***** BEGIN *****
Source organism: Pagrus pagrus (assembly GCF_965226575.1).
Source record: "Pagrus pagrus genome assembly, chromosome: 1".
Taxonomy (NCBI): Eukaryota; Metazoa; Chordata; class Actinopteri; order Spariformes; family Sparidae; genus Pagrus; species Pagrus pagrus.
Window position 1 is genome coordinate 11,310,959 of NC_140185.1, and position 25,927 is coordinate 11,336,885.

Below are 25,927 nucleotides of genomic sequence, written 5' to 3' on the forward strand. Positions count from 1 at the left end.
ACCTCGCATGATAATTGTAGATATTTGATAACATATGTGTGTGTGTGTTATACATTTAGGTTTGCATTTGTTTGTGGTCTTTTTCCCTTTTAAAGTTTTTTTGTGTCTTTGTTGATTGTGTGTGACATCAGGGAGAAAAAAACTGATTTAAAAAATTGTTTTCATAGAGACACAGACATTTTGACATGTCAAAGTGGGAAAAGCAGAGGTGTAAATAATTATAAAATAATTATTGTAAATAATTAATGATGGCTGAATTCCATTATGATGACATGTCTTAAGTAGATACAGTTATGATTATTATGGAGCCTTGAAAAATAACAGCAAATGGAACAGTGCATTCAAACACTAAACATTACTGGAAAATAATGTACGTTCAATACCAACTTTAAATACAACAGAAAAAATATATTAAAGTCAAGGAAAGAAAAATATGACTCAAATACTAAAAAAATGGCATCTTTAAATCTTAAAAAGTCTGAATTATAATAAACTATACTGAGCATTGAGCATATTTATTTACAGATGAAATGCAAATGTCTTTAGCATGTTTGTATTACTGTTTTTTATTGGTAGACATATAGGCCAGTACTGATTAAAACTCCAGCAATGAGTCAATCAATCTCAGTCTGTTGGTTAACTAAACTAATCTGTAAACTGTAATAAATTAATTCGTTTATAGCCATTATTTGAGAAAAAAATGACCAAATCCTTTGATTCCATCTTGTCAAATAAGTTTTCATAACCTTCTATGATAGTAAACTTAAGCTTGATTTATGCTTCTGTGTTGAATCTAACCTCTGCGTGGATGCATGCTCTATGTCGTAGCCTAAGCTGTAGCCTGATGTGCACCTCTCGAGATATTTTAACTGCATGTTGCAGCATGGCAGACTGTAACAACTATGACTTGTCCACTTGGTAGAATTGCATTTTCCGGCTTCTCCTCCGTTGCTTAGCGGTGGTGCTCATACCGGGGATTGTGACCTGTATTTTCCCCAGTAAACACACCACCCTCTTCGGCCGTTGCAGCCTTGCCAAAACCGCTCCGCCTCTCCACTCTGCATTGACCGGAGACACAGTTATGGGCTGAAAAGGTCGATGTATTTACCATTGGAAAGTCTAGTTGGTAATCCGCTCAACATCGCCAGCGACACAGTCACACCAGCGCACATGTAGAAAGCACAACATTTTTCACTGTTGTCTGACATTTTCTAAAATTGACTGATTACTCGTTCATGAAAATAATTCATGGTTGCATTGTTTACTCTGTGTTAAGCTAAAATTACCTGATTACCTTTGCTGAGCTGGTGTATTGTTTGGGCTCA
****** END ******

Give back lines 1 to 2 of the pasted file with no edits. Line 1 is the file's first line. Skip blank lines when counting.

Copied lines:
Source organism: Pagrus pagrus (assembly GCF_965226575.1).
Source record: "Pagrus pagrus genome assembly, chromosome: 1".